Volume 13, Number 5—May 2007
About the Cover
Protect Me, Lord, from Oil, from Water, from Fire, and from Ants and Save Me from Falling into the Hands of Fools
– Prayer “uttered by a manuscript.” Found at the end of medieval Indian texts
Indian paintings on paper, known as “miniatures,” can be found in books from as far back as the 11th century, most from the 14th through the 19th century. They vary from postage stamp size to more than a yard in height and are called miniatures partly to distinguish them from murals, which they followed as a genre (1). Like the good books they inhabited, they were portable and intimate, meant to be appreciated from close up and, duly treasured, they were tucked away to be handled only from time to time, with care.
Miniature paintings were collaborative, created by groups of artists specialized in drawing, portraiture, background, or border illustration and were exclusively commissioned by patrons—princes, merchants, religious leaders. The importance attached to patronage can be traced in the colophons of surviving books. We know virtually nothing about the anonymous artist who created the painting but can often trace at whose “lotus feet” it was placed when completed.
Though “All the blessings of heaven” were bestowed on the patron of a manuscript or series, great patrons did not emerge until the late 15th century. Soon after, during the Mughal Empire, interest in art peaked, along with patronage, and schools of painting developed and flourished.
Miniatures were often painted on a wash: sheets of paper glued together and laminated. Ground white chalk or lead formed the foundation for layers of transparent watercolor in vivid, exotic pigments, from gum arabic or crushed seeds of the tamarind. Indian yellow was made of dried urine from cows fed on mango leaves. Gold, in leaf or liquid, embellished clothing and jewelry. Detail was created laboriously with fine brushes of hair from live squirrels, luster achieved from burnishing the surface, which also bonded pigment layers to the support (2). Book pages were intricately illustrated, some double-sided, with calligraphic elements on the verso.
The folio on this month’s cover comes from the Bhagavata Purana, a celebrated text in Hindu sacred literature recited daily by millions. Though favored and revered by painters and patrons, the Purana, with its collection of “ancient and wondrous tales of the Lord” Krishna, has rarely been illustrated with such exuberance (1). The embroidered cover of this manuscript, which contains 217 paintings, identifies it as volume 6 in a series. It was written on European paper. A seal on the flyleaf reads, “His Highness, Rajah of Mysore.”
Eyes are naturally drawn to Krishna. His name literally means “black” or “dark” or “all-attractive,” and he has a very distinct iconography. In his countless avatars, from Vishnu to simple human, his beauty is irresistible, his complexion “tinged with the hue of blue clouds” (3). Clad in golden silk, he rides the sun-bird Garuda. The philosophy of this God/cowherd is captured in the epic of the Hindu faith, the Bhagavad-Gita (4).
Krishna Storms the Citadel of Naraka recounts the God’s exploits against a demon king, a menace who commits atrocities, even against his own mother, the Earth Goddess. Aboard Garuda with his consort Satyabhama, Krishna wings his way to the demon’s citadel, “Which heart would not quail at the loud blast …from the Lord’s conch?” (1). The enemy is barricaded in his impregnable island city, inaccessible by “hilly fortifications and mounted missiles and weaponry” and unapproachable with “moats of water and fire and belts of stormy winds” (1).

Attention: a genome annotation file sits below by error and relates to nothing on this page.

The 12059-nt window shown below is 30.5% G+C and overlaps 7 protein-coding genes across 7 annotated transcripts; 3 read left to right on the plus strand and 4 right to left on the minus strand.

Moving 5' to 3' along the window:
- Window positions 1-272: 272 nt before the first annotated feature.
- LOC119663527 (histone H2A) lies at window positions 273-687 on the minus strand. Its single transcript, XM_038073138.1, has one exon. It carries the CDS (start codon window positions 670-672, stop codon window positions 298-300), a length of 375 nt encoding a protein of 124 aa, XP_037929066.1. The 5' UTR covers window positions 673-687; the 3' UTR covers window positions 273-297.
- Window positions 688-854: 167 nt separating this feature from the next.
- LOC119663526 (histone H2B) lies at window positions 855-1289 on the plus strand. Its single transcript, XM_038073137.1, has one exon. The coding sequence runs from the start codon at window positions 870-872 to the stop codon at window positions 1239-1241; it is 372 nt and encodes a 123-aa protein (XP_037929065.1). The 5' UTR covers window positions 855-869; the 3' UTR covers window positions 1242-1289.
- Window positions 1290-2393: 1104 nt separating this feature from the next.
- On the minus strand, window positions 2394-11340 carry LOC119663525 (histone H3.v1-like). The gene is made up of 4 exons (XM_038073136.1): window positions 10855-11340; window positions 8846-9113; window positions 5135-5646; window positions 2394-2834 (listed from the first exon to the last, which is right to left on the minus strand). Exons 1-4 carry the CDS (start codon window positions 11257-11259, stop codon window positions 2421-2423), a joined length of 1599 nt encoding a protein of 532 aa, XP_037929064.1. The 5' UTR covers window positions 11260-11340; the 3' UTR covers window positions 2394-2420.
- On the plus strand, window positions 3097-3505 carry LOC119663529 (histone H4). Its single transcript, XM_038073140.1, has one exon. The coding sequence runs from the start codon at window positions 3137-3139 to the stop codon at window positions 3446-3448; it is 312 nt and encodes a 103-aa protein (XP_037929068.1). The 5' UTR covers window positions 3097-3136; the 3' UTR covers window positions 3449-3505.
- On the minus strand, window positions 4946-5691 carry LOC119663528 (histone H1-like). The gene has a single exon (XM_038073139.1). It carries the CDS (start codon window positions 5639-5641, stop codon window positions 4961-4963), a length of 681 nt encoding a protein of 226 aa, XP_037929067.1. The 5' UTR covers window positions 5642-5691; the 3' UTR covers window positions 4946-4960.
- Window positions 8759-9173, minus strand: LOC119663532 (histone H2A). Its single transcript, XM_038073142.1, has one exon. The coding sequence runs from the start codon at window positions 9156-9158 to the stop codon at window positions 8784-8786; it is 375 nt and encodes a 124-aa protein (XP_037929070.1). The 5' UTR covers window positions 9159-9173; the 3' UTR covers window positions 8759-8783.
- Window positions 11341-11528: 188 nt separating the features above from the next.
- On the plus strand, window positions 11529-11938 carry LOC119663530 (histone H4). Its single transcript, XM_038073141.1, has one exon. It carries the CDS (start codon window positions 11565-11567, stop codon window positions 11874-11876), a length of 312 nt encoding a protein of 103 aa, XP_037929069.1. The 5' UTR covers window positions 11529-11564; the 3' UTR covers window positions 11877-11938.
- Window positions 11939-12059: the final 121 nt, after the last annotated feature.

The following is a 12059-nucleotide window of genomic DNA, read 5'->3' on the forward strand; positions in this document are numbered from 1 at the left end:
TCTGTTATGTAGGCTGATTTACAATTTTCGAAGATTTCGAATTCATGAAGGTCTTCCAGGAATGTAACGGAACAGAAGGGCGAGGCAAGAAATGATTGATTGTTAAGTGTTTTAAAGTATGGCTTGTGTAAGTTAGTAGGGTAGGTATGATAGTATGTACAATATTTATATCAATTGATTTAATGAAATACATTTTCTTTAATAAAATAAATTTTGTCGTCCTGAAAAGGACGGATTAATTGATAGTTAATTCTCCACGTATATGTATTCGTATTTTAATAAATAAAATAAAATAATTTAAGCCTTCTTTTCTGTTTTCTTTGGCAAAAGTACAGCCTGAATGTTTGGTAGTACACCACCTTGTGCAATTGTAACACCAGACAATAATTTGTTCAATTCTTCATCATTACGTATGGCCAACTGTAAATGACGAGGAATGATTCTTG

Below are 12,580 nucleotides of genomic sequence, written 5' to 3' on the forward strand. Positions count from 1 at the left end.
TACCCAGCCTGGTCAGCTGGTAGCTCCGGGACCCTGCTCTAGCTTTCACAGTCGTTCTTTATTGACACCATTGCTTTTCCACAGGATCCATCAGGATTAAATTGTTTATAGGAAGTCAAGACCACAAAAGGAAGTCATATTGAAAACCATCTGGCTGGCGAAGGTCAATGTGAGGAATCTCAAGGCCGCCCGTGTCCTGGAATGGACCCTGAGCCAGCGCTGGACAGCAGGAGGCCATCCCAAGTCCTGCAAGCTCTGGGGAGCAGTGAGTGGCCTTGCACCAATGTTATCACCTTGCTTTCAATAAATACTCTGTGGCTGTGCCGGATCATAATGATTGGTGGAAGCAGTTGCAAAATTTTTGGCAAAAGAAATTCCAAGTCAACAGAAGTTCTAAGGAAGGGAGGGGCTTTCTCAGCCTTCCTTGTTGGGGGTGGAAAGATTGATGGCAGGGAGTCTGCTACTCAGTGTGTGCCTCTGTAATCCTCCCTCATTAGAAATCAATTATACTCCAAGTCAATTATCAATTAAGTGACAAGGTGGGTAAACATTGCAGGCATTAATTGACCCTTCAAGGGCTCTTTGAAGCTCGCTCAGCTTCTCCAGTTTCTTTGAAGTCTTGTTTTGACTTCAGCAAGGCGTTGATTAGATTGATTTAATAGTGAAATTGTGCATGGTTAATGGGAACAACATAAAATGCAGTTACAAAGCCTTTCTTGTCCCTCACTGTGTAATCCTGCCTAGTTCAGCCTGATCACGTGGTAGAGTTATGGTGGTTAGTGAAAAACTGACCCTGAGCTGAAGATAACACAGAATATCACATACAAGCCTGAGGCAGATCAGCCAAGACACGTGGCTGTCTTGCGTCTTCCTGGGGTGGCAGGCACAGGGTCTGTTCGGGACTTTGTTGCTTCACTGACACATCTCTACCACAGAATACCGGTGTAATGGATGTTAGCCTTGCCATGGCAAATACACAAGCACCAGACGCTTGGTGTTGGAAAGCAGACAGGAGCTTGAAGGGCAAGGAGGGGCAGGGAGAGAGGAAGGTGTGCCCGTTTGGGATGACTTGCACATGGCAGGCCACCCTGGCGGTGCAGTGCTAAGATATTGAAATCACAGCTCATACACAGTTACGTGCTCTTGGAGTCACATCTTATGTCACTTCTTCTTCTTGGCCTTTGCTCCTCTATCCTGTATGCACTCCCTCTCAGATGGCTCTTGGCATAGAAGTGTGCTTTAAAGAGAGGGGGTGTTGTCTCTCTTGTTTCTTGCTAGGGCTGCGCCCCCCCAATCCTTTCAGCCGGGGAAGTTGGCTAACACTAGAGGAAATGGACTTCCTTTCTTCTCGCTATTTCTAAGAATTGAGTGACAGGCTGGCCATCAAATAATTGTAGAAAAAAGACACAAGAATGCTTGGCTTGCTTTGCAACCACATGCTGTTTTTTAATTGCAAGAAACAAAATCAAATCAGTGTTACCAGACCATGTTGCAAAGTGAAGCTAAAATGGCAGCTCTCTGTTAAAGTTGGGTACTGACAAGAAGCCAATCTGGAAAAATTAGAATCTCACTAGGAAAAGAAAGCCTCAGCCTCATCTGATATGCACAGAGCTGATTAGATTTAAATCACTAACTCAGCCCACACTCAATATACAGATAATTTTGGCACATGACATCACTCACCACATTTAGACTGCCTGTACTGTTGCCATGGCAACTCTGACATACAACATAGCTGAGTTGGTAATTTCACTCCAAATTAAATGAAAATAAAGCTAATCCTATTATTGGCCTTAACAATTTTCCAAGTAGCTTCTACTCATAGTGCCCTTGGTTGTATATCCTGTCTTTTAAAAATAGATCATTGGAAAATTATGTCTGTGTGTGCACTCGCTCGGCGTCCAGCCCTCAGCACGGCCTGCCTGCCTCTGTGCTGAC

Krishna, in true form, is Vishnu, four-armed and impervious to “thousands of fearful and strong snares” (1). He faces Mura, the five-headed demon (upper right), who soon falls, “like a mountain summit struck by a thunderbolt.” Mura’s seven sons move in, advancing, “discharging volleys of shafts, swords, maces, darts, double-edged swords and javelins” to perish too, along with their armies (1). Naraka joins in and succumbs to Krishna, who appears everywhere, “like a cloud emblazoned in a streak of lightning” (1). The citadel is penetrated. Inside, the Earth Goddess, bowing, offers Krishna “a pair of earrings resplendent with jewels and chased in the purest gold…a garland of forest flowers, the umbrella of Varuna…” (1).
The unfolding spectacle encompasses the heavens, engaging with ease gods, humans, animals, and mythologic beasts. Tiny figures move about purposefully, elephants carry on with dignity, seas are alive with fish. The monumental story is painted with assurance, as if it could have happened only in this orderly and brilliant way. And flying arrows and severed heads notwithstanding, the event seems a pageant, the celebration of a shift in the balance of power, an interaction whose outcome was never in doubt.
The citadel of Naraka with its formidable fortifications and hordes of defenders begs an equivalent in the microbial world. And not only because vermin threaten everything, even books. In the eternal, complicated interactions between microbes and hosts, supremacy and survival are closely knit. Host defenses are inevitably overcome by adaptation and change, until more sophisticated, specialized defenses can be built. Microbes develop resistance. Hosts mount additional defense. Microbes regroup and reappear in manifestations and avatars rivaling those of Krishna himself.
- Goswamy BN, Smith C. Domains of wonder: selected masterworks of Indian painting. Frome, Somerset (UK): Butler and Tanner, Ltd; 2005.
- A stream of stories: Indian miniatures [cited 2007 Mar 23]. Available from http://www.nga.gov.au/Conservation/Paper/IndianMiniatures.html
- Sri Brahma-samhita. Chapter 5 verse 30 [cited 2007 Mar 14]. Available from http://www.vedabase.net/bs/5/30/en1
- Prabhavananda S, Isherwood C. (translators). The song of God: Bhagavad-Gita. London: Phoenix House Ltd; 1964.